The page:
The idea for Joy Passanante’s most recent book fell into her lap several years ago.
Passanante, writer and then-professor in University of Idaho’s English department, was visiting her parents during the late 1990s with her children. She was sitting under a maple tree in the backyard of their St. Louis home talking to her father about her current writing project, a novel that included a grandfather who served in World War II. Her father got up, disappeared into their basement and emerged with four books — diaries he’d kept from his own time serving in the war.
“He literally put them into my lap,” Passanante said.
Those diaries informed the character in her novel and, years later, became the basis of “Through a Long Absence: Words from My Father’s Wars,” published in 2017. Passanante will read from the book Saturday in Pullman.
The non-fiction work is part biography and part memoir. Passanante constructs a narrative of her father’s journeys, along with her own, through a series of short essays. Its form evolved over time.
“I didn’t know it would be so narrative when I started it,” Passanante said.
Her original plan was to write a more academic piece, but she found that copy to be dry and decided to tell the story in a more narrative form.
“It’s a part of a wider story of my parents’ acculturation as the children of immigrants. It’s the story of their love. It’s the story of how a Catholic-raised boy and a Jewish-raised girl convince their families that they should be together, and how they stayed together for 60 years,” Passanante said.
The stories in the book are pieced together from letters her father wrote to her mother and the accounts written in the diaries, which contained more war details because they weren’t censored. She also relied on recorded interviews she did with her parents years ago.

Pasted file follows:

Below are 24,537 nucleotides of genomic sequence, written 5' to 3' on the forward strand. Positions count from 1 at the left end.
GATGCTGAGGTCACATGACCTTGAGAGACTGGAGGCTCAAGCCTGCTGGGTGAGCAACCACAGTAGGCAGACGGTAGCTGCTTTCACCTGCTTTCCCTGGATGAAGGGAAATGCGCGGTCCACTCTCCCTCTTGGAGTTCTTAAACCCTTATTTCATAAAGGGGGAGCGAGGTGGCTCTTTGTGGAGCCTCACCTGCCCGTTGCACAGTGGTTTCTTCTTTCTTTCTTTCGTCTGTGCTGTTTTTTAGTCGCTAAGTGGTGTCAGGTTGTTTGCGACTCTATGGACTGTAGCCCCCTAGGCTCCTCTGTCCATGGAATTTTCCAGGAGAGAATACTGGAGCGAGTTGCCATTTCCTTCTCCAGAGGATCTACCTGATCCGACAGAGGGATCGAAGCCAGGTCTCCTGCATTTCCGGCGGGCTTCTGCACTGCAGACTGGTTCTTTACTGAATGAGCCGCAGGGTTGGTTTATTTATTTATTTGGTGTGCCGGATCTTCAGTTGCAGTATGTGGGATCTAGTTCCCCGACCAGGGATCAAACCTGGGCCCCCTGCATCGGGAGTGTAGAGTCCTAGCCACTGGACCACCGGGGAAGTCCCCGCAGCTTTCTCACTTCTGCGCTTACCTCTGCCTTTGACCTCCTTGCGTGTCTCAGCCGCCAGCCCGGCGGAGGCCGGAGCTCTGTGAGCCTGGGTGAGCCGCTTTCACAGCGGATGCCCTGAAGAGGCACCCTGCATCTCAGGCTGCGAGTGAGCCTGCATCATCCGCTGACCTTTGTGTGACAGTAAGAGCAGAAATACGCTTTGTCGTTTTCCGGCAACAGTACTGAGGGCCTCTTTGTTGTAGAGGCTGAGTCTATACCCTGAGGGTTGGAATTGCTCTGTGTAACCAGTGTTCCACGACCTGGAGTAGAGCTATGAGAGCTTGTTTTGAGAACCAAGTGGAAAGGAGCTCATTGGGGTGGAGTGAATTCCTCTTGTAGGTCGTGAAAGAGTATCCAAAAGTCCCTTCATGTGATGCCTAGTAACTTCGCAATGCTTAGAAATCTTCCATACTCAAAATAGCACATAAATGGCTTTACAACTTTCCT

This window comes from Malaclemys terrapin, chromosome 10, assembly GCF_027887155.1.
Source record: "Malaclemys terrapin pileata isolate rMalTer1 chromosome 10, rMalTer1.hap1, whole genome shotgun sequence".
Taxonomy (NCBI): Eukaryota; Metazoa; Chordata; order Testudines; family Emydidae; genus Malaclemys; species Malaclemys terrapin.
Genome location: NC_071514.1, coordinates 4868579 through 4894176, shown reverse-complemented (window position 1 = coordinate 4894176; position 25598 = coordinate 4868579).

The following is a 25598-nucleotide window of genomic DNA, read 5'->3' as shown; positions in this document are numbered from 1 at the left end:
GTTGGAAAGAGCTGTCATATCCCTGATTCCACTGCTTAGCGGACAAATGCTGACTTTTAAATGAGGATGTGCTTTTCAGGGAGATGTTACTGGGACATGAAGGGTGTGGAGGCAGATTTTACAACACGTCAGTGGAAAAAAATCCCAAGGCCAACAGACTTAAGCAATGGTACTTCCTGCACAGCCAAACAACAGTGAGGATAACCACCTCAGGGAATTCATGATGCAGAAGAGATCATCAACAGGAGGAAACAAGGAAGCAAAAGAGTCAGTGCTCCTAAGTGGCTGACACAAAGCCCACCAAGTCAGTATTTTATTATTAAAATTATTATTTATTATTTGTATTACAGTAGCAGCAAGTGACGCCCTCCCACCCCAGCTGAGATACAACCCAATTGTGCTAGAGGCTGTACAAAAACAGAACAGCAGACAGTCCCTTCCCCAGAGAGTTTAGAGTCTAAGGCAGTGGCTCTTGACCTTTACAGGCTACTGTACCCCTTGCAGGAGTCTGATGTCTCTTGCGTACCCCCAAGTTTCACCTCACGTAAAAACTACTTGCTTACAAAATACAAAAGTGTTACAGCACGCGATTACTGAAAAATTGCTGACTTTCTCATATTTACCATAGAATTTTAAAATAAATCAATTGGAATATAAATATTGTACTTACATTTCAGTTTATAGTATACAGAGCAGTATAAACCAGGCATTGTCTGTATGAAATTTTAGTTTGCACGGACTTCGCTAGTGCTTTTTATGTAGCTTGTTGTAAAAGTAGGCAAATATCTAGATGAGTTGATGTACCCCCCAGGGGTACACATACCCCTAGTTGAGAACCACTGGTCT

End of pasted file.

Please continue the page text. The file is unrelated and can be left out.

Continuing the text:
Passanante did extensive research at historical museums and took several trips to Europe, following in the steps of her father. The title of the book comes from William Wordsworth’s famous poem composed above Tintern Abbey. Passanante’s father wanted to visit during his time in Europe but was unable to. Passanante and her husband found it on one of their journeys.
“I wanted to present my father to the world. I didn’t want to sentimentalize him but I wanted people to feel some of the emotions that I felt and to meet him as the complex character that he was,” Passanante said.
Passanante described her father as a Renaissance man, a doctor, pianist and artist who grew up as a child bootlegger, the foster child of a small time gangster, and went on to make something of himself.
Passanante has published a book of poems, a collection of short stories and a novel. This is her first non-fiction book. “Though a Long Absence: Words from My Father’s Wars” was a 2017 Silver Winner for Biography in the #ForewardINDIES Book Awards. The book is available at BookPeople in Moscow and online.
IF YOU GO
WHAT: Reading from “Through a Long Absence: Words from My Father’s Wars” by Joy Passanante
WHEN: 1 p.m. Saturday, Sept. 15
WHERE: Neill Public Library, 210 N. Grand Ave., Pullman
Inspired to tell a tale?
The Idaho Writers League annual conference will be held Sept. 20-22 in Moscow. This statewide event features keynote addresses and workshops on topics like research, creativity, self-editing and instruction in a variety of genres. In addition, there will be a publishing panel, author photos and more.
Attendees can participate in all or part of the scheduled events and can register the day of. The cost is $50 to $145, payable by cash or check only. The conference is at Best Western University Inn, 1516 Pullman Rd., Moscow. Registration and additional information is available at: idahowritersleague.net/info